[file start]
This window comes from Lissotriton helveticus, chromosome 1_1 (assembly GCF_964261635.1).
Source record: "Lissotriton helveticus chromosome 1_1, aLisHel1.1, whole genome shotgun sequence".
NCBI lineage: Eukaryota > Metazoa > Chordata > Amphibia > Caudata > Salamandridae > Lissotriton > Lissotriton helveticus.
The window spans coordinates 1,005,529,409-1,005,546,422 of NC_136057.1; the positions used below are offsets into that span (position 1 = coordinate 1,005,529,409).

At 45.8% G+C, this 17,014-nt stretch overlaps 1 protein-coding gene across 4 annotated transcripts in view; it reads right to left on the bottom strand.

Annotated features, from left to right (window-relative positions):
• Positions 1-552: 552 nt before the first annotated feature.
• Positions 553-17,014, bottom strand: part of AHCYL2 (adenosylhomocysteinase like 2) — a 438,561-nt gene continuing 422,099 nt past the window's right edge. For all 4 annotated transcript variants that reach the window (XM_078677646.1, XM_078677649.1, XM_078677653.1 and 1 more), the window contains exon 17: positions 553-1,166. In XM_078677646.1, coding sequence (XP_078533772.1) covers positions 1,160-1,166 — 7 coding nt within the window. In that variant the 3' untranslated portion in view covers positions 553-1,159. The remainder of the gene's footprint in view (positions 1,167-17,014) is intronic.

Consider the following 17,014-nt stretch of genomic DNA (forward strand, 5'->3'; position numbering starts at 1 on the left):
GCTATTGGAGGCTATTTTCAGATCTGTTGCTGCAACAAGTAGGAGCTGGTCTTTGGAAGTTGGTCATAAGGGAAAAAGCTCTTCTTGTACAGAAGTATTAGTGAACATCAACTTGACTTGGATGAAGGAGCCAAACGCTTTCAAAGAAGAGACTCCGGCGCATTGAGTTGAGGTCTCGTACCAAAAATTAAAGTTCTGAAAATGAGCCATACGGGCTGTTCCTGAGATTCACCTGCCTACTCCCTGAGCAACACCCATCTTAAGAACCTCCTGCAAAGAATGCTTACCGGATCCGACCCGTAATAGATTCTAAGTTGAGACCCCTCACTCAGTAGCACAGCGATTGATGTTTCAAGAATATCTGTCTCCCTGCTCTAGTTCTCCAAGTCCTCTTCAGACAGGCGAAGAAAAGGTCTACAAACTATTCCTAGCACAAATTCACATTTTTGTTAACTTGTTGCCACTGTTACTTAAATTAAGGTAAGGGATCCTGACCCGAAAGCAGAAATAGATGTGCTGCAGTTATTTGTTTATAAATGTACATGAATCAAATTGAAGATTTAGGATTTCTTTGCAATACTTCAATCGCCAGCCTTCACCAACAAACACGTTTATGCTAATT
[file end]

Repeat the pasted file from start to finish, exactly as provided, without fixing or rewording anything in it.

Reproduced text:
This window comes from Lissotriton helveticus, chromosome 1_1 (assembly GCF_964261635.1).
Source record: "Lissotriton helveticus chromosome 1_1, aLisHel1.1, whole genome shotgun sequence".
NCBI lineage: Eukaryota > Metazoa > Chordata > Amphibia > Caudata > Salamandridae > Lissotriton > Lissotriton helveticus.
The window spans coordinates 1,005,529,409-1,005,546,422 of NC_136057.1; the positions used below are offsets into that span (position 1 = coordinate 1,005,529,409).

At 45.8% G+C, this 17,014-nt stretch overlaps 1 protein-coding gene across 4 annotated transcripts in view; it reads right to left on the bottom strand.

Annotated features, from left to right (window-relative positions):
• Positions 1-552: 552 nt before the first annotated feature.
• Positions 553-17,014, bottom strand: part of AHCYL2 (adenosylhomocysteinase like 2) — a 438,561-nt gene continuing 422,099 nt past the window's right edge. For all 4 annotated transcript variants that reach the window (XM_078677646.1, XM_078677649.1, XM_078677653.1 and 1 more), the window contains exon 17: positions 553-1,166. In XM_078677646.1, coding sequence (XP_078533772.1) covers positions 1,160-1,166 — 7 coding nt within the window. In that variant the 3' untranslated portion in view covers positions 553-1,159. The remainder of the gene's footprint in view (positions 1,167-17,014) is intronic.

Consider the following 17,014-nt stretch of genomic DNA (forward strand, 5'->3'; position numbering starts at 1 on the left):
GCTATTGGAGGCTATTTTCAGATCTGTTGCTGCAACAAGTAGGAGCTGGTCTTTGGAAGTTGGTCATAAGGGAAAAAGCTCTTCTTGTACAGAAGTATTAGTGAACATCAACTTGACTTGGATGAAGGAGCCAAACGCTTTCAAAGAAGAGACTCCGGCGCATTGAGTTGAGGTCTCGTACCAAAAATTAAAGTTCTGAAAATGAGCCATACGGGCTGTTCCTGAGATTCACCTGCCTACTCCCTGAGCAACACCCATCTTAAGAACCTCCTGCAAAGAATGCTTACCGGATCCGACCCGTAATAGATTCTAAGTTGAGACCCCTCACTCAGTAGCACAGCGATTGATGTTTCAAGAATATCTGTCTCCCTGCTCTAGTTCTCCAAGTCCTCTTCAGACAGGCGAAGAAAAGGTCTACAAACTATTCCTAGCACAAATTCACATTTTTGTTAACTTGTTGCCACTGTTACTTAAATTAAGGTAAGGGATCCTGACCCGAAAGCAGAAATAGATGTGCTGCAGTTATTTGTTTATAAATGTACATGAATCAAATTGAAGATTTAGGATTTCTTTGCAATACTTCAATCGCCAGCCTTCACCAACAAACACGTTTATGCTAATT